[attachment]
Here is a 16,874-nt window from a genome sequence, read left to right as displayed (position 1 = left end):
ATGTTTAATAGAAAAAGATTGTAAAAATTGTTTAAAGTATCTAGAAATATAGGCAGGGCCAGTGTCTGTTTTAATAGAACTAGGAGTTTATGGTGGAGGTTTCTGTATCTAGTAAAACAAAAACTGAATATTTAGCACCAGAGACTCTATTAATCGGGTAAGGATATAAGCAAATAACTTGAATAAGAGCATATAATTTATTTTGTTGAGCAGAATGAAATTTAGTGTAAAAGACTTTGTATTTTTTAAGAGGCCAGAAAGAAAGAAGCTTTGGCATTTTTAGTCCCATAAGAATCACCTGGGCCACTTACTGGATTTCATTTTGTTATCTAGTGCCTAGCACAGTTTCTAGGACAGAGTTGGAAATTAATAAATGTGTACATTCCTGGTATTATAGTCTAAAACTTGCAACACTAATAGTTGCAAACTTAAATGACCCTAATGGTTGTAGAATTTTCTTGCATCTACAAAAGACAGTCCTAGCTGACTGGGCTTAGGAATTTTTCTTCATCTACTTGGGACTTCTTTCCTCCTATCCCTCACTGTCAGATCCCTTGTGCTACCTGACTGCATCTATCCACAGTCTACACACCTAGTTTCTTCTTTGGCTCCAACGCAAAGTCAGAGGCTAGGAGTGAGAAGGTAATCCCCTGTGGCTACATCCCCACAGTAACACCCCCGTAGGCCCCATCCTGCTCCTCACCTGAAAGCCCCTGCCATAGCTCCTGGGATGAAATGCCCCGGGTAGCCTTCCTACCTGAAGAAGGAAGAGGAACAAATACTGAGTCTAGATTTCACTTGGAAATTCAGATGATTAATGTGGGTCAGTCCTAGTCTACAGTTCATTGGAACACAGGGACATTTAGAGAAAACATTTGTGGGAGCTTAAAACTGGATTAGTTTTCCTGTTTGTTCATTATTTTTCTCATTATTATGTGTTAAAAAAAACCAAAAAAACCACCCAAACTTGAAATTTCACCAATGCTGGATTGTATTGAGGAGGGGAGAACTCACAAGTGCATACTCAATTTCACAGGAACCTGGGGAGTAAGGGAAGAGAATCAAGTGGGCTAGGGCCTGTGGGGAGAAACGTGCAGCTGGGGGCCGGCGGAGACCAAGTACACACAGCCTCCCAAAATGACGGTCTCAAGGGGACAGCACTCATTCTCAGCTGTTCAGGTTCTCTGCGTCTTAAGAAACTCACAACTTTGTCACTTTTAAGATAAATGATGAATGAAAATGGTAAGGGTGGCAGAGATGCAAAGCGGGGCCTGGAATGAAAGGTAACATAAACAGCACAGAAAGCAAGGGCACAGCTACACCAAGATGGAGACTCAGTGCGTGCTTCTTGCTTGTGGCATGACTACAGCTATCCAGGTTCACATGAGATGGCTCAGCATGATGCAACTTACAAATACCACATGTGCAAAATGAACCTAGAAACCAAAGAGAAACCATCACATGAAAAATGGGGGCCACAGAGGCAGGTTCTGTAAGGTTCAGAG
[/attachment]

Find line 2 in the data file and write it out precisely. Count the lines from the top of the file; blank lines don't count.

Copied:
ATGTTTAATAGAAAAAGATTGTAAAAATTGTTTAAAGTATCTAGAAATATAGGCAGGGCCAGTGTCTGTTTTAATAGAACTAGGAGTTTATGGTGGAGGTTTCTGTATCTAGTAAAACAAAAACTGAATATTTAGCACCAGAGACTCTATTAATCGGGTAAGGATATAAGCAAATAACTTGAATAAGAGCATATAATTTATTTTGTTGAGCAGAATGAAATTTAGTGTAAAAGACTTTGTATTTTTTAAGAGGCCAGAAAGAAAGAAGCTTTGGCATTTTTAGTCCCATAAGAATCACCTGGGCCACTTACTGGATTTCATTTTGTTATCTAGTGCCTAGCACAGTTTCTAGGACAGAGTTGGAAATTAATAAATGTGTACATTCCTGGTATTATAGTCTAAAACTTGCAACACTAATAGTTGCAAACTTAAATGACCCTAATGGTTGTAGAATTTTCTTGCATCTACAAAAGACAGTCCTAGCTGACTGGGCTTAGGAATTTTTCTTCATCTACTTGGGACTTCTTTCCTCCTATCCCTCACTGTCAGATCCCTTGTGCTACCTGACTGCATCTATCCACAGTCTACACACCTAGTTTCTTCTTTGGCTCCAACGCAAAGTCAGAGGCTAGGAGTGAGAAGGTAATCCCCTGTGGCTACATCCCCACAGTAACACCCCCGTAGGCCCCATCCTGCTCCTCACCTGAAAGCCCCTGCCATAGCTCCTGGGATGAAATGCCCCGGGTAGCCTTCCTACCTGAAGAAGGAAGAGGAACAAATACTGAGTCTAGATTTCACTTGGAAATTCAGATGATTAATGTGGGTCAGTCCTAGTCTACAGTTCATTGGAACACAGGGACATTTAGAGAAAACATTTGTGGGAGCTTAAAACTGGATTAGTTTTCCTGTTTGTTCATTATTTTTCTCATTATTATGTGTTAAAAAAAACCAAAAAAACCACCCAAACTTGAAATTTCACCAATGCTGGATTGTATTGAGGAGGGGAGAACTCACAAGTGCATACTCAATTTCACAGGAACCTGGGGAGTAAGGGAAGAGAATCAAGTGGGCTAGGGCCTGTGGGGAGAAACGTGCAGCTGGGGGCCGGCGGAGACCAAGTACACACAGCCTCCCAAAATGACGGTCTCAAGGGGACAGCACTCATTCTCAGCTGTTCAGGTTCTCTGCGTCTTAAGAAACTCACAACTTTGTCACTTTTAAGATAAATGATGAATGAAAATGGTAAGGGTGGCAGAGATGCAAAGCGGGGCCTGGAATGAAAGGTAACATAAACAGCACAGAAAGCAAGGGCACAGCTACACCAAGATGGAGACTCAGTGCGTGCTTCTTGCTTGTGGCATGACTACAGCTATCCAGGTTCACATGAGATGGCTCAGCATGATGCAACTTACAAATACCACATGTGCAAAATGAACCTAGAAACCAAAGAGAAACCATCACATGAAAAATGGGGGCCACAGAGGCAGGTTCTGTAAGGTTCAGAG